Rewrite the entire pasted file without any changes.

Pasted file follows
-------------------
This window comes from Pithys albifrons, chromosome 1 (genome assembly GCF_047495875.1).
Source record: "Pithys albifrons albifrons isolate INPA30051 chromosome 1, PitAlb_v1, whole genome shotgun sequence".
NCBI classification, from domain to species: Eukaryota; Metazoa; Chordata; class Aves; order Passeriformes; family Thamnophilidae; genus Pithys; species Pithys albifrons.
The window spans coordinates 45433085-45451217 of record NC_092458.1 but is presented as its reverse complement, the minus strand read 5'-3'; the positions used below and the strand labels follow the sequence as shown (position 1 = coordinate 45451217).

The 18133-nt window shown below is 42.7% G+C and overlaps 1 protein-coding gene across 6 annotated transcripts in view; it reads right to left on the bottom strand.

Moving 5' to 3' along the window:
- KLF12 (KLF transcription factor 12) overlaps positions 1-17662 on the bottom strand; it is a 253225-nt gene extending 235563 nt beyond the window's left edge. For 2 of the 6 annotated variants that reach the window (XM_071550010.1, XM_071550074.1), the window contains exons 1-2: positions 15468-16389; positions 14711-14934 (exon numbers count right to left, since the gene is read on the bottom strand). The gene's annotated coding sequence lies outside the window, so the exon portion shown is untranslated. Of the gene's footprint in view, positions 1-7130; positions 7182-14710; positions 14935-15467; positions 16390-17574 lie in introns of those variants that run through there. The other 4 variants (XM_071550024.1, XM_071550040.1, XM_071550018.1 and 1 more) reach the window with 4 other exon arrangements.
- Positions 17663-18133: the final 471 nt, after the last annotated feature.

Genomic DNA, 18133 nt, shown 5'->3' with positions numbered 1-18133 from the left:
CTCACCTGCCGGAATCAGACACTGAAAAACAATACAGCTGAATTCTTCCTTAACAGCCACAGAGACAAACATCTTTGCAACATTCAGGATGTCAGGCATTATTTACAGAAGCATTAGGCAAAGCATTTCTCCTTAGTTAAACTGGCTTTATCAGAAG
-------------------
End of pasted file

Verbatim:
This window comes from Pithys albifrons, chromosome 1 (genome assembly GCF_047495875.1).
Source record: "Pithys albifrons albifrons isolate INPA30051 chromosome 1, PitAlb_v1, whole genome shotgun sequence".
NCBI classification, from domain to species: Eukaryota; Metazoa; Chordata; class Aves; order Passeriformes; family Thamnophilidae; genus Pithys; species Pithys albifrons.
The window spans coordinates 45433085-45451217 of record NC_092458.1 but is presented as its reverse complement, the minus strand read 5'-3'; the positions used below and the strand labels follow the sequence as shown (position 1 = coordinate 45451217).

The 18133-nt window shown below is 42.7% G+C and overlaps 1 protein-coding gene across 6 annotated transcripts in view; it reads right to left on the bottom strand.

Moving 5' to 3' along the window:
- KLF12 (KLF transcription factor 12) overlaps positions 1-17662 on the bottom strand; it is a 253225-nt gene extending 235563 nt beyond the window's left edge. For 2 of the 6 annotated variants that reach the window (XM_071550010.1, XM_071550074.1), the window contains exons 1-2: positions 15468-16389; positions 14711-14934 (exon numbers count right to left, since the gene is read on the bottom strand). The gene's annotated coding sequence lies outside the window, so the exon portion shown is untranslated. Of the gene's footprint in view, positions 1-7130; positions 7182-14710; positions 14935-15467; positions 16390-17574 lie in introns of those variants that run through there. The other 4 variants (XM_071550024.1, XM_071550040.1, XM_071550018.1 and 1 more) reach the window with 4 other exon arrangements.
- Positions 17663-18133: the final 471 nt, after the last annotated feature.

Genomic DNA, 18133 nt, shown 5'->3' with positions numbered 1-18133 from the left:
CTCACCTGCCGGAATCAGACACTGAAAAACAATACAGCTGAATTCTTCCTTAACAGCCACAGAGACAAACATCTTTGCAACATTCAGGATGTCAGGCATTATTTACAGAAGCATTAGGCAAAGCATTTCTCCTTAGTTAAACTGGCTTTATCAGAAG